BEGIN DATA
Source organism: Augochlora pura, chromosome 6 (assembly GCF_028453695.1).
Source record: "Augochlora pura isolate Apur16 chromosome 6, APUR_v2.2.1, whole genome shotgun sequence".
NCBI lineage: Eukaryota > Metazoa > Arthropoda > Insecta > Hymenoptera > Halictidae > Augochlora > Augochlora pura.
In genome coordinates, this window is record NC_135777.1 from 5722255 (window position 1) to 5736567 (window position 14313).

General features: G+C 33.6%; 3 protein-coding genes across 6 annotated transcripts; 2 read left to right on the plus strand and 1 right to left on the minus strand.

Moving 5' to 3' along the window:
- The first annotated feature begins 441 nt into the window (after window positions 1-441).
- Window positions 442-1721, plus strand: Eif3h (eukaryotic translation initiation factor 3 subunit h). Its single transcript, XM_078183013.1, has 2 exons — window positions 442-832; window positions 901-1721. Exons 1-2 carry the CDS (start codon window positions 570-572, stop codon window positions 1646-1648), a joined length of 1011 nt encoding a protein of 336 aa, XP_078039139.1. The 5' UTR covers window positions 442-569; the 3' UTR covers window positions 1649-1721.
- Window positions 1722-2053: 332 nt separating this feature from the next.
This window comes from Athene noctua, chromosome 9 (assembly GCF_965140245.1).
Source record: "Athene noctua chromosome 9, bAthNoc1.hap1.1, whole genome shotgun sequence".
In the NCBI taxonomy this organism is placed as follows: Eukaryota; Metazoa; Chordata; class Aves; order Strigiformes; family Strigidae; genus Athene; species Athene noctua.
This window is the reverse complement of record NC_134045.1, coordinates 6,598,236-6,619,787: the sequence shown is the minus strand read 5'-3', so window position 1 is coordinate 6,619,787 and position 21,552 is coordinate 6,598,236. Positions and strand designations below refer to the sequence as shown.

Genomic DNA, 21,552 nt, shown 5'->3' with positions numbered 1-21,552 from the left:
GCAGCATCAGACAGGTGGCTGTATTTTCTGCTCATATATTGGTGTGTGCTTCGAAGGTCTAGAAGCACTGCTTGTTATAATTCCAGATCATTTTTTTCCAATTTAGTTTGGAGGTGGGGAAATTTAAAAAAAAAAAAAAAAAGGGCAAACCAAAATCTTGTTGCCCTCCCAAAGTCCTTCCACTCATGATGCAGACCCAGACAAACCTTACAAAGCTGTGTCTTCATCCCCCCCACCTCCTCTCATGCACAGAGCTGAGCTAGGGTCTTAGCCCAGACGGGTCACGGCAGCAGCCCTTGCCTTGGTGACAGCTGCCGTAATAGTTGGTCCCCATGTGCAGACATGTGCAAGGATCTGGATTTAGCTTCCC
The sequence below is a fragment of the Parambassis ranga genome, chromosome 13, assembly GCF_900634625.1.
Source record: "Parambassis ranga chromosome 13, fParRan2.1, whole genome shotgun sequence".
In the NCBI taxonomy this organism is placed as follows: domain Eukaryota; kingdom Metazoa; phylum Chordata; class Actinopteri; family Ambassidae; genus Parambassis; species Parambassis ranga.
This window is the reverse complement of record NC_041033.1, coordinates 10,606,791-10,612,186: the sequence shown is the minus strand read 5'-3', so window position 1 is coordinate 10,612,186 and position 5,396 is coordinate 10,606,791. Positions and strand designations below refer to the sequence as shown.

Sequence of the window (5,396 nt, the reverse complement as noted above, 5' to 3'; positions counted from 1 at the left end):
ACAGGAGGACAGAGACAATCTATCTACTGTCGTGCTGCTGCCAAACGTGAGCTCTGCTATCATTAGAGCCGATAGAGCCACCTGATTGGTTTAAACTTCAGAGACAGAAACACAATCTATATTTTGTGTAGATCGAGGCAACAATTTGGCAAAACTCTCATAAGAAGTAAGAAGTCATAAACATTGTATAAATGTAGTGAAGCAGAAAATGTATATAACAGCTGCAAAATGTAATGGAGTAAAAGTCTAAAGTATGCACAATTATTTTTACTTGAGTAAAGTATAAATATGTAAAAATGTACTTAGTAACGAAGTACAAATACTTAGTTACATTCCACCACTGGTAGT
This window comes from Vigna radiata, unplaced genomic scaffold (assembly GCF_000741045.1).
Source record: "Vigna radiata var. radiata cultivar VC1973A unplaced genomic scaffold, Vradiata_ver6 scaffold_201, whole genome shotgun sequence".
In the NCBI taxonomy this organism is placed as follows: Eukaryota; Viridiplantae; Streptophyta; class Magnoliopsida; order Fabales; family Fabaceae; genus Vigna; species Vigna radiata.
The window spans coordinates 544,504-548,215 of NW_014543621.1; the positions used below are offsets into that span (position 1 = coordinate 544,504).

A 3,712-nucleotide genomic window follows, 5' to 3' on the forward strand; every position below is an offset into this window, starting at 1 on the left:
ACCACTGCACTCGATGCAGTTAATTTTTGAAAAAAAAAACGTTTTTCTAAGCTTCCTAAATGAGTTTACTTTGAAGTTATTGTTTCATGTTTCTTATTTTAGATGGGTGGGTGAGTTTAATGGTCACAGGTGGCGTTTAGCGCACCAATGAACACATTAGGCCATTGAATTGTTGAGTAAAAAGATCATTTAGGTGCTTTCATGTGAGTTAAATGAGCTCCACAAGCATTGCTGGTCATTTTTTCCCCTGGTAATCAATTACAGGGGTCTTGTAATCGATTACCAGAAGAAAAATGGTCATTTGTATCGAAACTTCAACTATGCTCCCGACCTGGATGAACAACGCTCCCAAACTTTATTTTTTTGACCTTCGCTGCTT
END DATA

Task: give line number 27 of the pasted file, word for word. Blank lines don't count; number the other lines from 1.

ACCACTGCACTCGATGCAGTTAATTTTTGAAAAAAAAAACGTTTTTCTAAGCTTCCTAAATGAGTTTACTTTGAAGTTATTGTTTCATGTTTCTTATTTTAGATGGGTGGGTGAGTTTAATGGTCACAGGTGGCGTTTAGCGCACCAATGAACACATTAGGCCATTGAATTGTTGAGTAAAAAGATCATTTAGGTGCTTTCATGTGAGTTAAATGAGCTCCACAAGCATTGCTGGTCATTTTTTCCCCTGGTAATCAATTACAGGGGTCTTGTAATCGATTACCAGAAGAAAAATGGTCATTTGTATCGAAACTTCAACTATGCTCCCGACCTGGATGAACAACGCTCCCAAACTTTATTTTTTTGACCTTCGCTGCTT